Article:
Read the original article by Michael Woodel at ravallirepublic.com here.
A proposal to let the courts decide whether the owner of an animal seized by law enforcement should pay for that animal’s care pending a criminal trial was heard Tuesday in the state House Agriculture Committee.
Senate Bill 320, carried by Sen. Daniel Salomon, R-Ronan, would come into play in cases where law enforcement seizes animals on suspicion of cruelty or forced fighting. If the bill is passed, prosecutors in those cases would be allowed to petition the court for a cost of care hearing. Unlike petitions for animal welfare violations, cost of care petitions would require an evaluation from a veterinarian or state livestock inspector.
The animal would remain in the county’s care if a judge decides it was subjected to cruelty or forced fighting. A renewable bond “sufficient to cover the reasonable expenses” of care for 30 days would then be assessed to its owner.
The animal and the amount of the bond would be returned if the owner is found not guilty of cruelty or forced fighting in a criminal trial. Salomon said his bill stemmed from past puppy mill bills, and cases in which Montana counties ran into heavy expenses while caring for animals seized as evidence.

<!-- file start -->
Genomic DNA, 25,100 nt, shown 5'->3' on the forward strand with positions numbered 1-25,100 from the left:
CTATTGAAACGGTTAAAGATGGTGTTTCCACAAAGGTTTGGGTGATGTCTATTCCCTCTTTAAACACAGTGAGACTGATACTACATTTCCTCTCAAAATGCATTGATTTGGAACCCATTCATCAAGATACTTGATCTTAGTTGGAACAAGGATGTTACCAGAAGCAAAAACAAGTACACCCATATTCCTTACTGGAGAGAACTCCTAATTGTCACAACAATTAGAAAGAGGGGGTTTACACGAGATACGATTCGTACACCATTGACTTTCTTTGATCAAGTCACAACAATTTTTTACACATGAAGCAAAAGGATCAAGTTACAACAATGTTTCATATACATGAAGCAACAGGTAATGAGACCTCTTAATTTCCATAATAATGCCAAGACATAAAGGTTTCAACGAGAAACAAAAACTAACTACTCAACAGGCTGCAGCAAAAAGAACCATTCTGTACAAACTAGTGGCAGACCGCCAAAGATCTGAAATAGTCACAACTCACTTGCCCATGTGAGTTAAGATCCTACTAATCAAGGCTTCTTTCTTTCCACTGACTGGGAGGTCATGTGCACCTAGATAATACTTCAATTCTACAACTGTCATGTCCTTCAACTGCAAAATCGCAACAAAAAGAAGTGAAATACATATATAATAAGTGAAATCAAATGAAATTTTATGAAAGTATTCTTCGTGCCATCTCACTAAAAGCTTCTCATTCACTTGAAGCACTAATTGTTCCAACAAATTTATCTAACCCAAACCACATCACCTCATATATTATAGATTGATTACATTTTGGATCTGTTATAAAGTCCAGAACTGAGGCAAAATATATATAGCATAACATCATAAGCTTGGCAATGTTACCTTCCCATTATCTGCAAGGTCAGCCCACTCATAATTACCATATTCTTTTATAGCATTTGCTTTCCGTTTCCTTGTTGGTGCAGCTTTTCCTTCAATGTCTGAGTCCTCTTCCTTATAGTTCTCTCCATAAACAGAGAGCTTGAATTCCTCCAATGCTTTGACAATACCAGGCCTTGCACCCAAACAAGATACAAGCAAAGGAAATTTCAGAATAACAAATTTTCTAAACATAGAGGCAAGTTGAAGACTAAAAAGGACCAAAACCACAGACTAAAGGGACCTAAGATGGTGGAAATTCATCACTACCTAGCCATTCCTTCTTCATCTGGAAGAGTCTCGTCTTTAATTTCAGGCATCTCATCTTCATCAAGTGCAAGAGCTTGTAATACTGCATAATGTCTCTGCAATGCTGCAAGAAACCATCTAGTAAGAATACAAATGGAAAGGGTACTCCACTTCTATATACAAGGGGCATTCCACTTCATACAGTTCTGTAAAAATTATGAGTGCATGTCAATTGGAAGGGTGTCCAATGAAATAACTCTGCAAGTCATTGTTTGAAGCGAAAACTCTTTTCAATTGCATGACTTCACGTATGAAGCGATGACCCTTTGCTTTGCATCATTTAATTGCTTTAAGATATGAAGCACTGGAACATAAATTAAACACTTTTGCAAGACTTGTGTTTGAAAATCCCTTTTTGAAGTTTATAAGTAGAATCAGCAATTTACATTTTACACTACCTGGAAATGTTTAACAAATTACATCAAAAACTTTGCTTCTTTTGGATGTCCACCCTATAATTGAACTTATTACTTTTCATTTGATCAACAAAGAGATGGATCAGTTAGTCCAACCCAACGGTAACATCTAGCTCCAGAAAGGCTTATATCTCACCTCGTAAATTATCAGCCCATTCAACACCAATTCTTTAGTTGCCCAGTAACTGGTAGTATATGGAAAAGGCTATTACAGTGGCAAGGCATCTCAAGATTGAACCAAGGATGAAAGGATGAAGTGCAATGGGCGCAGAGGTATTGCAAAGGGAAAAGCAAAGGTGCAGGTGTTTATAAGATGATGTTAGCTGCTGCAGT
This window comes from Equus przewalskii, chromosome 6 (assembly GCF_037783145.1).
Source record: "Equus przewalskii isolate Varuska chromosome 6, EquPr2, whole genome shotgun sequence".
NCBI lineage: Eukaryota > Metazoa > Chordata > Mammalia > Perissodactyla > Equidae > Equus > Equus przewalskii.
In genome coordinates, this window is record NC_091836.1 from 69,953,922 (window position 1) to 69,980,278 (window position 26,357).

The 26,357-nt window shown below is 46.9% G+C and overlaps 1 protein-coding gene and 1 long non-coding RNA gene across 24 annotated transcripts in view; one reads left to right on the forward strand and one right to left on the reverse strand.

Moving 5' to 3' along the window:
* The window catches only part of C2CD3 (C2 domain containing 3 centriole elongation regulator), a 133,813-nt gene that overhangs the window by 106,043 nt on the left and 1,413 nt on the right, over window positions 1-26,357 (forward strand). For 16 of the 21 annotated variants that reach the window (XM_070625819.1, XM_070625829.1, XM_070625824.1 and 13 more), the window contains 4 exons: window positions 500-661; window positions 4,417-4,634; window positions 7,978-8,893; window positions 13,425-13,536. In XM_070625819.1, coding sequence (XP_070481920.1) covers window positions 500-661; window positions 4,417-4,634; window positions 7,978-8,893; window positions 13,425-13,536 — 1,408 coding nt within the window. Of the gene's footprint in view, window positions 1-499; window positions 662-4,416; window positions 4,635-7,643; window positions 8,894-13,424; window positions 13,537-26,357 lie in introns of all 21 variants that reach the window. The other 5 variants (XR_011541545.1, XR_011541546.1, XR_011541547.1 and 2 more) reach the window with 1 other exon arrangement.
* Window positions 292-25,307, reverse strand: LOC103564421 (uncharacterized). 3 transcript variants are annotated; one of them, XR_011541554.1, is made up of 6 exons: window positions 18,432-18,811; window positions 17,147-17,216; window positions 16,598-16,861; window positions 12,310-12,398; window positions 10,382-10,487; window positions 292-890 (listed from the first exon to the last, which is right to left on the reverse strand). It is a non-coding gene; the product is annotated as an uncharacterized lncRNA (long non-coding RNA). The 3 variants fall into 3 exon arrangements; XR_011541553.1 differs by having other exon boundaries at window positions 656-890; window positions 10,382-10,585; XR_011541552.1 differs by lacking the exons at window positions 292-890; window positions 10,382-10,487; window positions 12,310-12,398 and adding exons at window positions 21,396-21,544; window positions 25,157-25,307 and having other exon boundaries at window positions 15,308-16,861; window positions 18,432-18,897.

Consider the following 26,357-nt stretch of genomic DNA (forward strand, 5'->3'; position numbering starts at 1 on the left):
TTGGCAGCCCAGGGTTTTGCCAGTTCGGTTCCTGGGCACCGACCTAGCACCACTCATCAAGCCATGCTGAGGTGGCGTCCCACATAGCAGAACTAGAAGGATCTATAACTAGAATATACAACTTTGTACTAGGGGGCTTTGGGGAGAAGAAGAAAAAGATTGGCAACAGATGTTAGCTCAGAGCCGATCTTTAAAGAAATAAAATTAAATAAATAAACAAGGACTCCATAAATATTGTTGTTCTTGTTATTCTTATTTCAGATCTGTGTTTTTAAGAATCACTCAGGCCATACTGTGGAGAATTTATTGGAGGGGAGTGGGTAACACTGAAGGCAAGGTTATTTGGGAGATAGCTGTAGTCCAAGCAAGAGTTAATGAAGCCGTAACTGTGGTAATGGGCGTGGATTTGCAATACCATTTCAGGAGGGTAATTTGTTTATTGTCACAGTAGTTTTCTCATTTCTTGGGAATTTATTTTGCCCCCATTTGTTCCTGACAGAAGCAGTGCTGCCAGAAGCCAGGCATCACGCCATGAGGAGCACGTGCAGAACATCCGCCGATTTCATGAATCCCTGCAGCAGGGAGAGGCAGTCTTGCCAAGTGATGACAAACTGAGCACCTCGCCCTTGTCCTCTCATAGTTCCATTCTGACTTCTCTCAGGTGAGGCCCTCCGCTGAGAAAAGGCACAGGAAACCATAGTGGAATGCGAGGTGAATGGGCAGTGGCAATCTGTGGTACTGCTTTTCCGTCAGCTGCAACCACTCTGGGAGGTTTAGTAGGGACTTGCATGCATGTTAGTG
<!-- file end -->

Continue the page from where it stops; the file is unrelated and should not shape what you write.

In one notable case, Broadwater County Attorney Cory Swanson said his county paid more than $100,000 through fall 2015 to care for animals seized from Rocky Acres Horse Rescue in Townsend in March 2014.
The state Sheriffs and Peace Officers Association, County Attorneys Association, and Veterinary Medical Association all threw their support behind Salomon’s bill Tuesday.
“This is a good bill because it does three things,” said Deputy Director Jason Rittal of the Montana Association of Counties. “It protects the animals, it protects the owners and it protects the taxpayers to the greatest extent possible.”
The bill faced its only opponent in Rep. Theresa Manzella, R-Hamilton, who took issue with the assessment of bond for an “alleged” criminal violation.
“Right there, you have a usurpation of a person’s due process,” Manzella said. “We don’t assess penalties on an alleged violation. We assess penalties after a crime has been proven. This is America.”
The term “alleged violation” in the bill carries over from the existing animal welfare law Salomon’s bill would amend. Under that law, prosecutors can file for an animal welfare hearing when an animal is seized pursuant to an alleged cruelty violation.
Salomon said he is willing to work on that language in the bill to reduce any concerns.
Manzella also claimed to know of “hundreds” of cases where laws similar to Salomon’s had been abused. Before the committee, she pointed to a 2015 case involving dog trainer Paul Upton, from whom the city of Indianapolis seized dozens of German shepherds.
Some of Upton’s dogs gave birth and had their puppies die in the city’s care before being returned 13 months later along with $98,000. Upton and supporters spent “tens of thousands of dollars” on the dogs’ care, according to Indianapolis ABC affiliate RTV6.
SB 320 cleared the Senate 48-1 on March 23.